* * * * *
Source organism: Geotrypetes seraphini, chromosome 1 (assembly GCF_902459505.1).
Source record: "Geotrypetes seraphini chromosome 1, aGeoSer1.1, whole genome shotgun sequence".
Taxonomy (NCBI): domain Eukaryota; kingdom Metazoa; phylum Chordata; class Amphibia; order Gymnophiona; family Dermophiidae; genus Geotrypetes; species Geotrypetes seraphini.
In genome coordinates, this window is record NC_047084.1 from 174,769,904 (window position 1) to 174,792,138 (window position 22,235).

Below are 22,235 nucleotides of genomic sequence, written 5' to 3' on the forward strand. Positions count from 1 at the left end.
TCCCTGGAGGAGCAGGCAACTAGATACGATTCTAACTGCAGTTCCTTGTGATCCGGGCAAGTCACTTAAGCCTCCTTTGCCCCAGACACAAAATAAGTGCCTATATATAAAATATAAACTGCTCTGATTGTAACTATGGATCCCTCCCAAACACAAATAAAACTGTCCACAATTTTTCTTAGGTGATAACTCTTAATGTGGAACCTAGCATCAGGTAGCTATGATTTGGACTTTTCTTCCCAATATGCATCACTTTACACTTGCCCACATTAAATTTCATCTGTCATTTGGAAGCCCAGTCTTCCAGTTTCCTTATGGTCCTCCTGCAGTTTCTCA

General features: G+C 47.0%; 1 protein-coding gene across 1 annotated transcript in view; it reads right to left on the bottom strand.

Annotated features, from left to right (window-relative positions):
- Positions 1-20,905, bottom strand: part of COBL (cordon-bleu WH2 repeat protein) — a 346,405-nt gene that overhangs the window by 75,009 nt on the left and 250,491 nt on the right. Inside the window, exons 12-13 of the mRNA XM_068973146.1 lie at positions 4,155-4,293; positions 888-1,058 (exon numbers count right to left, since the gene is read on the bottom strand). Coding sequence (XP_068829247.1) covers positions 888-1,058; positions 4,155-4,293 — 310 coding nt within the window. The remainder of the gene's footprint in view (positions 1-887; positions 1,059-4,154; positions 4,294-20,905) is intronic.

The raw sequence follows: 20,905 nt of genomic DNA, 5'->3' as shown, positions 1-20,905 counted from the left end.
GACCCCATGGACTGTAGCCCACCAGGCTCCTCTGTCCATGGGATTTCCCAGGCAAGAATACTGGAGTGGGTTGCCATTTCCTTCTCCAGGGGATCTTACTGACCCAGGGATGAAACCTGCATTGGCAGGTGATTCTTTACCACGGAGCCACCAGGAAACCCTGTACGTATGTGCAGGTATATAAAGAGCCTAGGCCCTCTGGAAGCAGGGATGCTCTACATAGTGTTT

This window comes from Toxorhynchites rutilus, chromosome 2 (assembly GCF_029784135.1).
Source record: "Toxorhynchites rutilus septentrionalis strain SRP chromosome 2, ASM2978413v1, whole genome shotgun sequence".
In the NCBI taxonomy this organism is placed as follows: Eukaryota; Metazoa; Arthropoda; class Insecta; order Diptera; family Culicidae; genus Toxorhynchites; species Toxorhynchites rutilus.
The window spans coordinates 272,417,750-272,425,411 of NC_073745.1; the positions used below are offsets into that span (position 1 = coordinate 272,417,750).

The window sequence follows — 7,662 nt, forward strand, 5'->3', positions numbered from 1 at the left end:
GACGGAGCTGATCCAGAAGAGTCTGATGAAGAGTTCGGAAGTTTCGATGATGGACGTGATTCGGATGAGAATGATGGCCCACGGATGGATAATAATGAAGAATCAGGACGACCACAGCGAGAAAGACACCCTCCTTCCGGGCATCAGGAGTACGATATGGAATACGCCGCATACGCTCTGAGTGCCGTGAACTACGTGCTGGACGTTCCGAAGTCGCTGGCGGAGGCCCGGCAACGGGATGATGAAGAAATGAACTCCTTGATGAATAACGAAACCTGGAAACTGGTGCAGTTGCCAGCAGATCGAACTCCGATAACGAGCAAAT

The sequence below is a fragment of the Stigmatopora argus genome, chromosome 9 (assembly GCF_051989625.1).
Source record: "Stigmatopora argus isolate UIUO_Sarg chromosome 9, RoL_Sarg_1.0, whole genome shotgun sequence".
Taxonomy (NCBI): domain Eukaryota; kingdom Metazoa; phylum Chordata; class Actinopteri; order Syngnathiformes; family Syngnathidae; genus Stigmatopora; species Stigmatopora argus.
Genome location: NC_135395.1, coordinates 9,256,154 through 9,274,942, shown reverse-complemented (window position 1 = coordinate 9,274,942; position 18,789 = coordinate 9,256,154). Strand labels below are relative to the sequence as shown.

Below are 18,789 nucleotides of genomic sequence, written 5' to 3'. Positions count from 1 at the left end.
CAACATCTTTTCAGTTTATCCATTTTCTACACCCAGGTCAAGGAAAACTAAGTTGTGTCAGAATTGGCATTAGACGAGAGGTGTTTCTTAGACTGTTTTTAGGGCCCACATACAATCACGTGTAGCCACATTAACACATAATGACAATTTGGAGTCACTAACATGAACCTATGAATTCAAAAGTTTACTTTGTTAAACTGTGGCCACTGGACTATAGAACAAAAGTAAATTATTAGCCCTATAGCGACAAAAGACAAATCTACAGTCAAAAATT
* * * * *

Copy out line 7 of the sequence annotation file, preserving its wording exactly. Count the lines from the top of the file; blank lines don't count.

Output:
General features: G+C 47.0%; 1 protein-coding gene across 1 annotated transcript in view; it reads right to left on the bottom strand.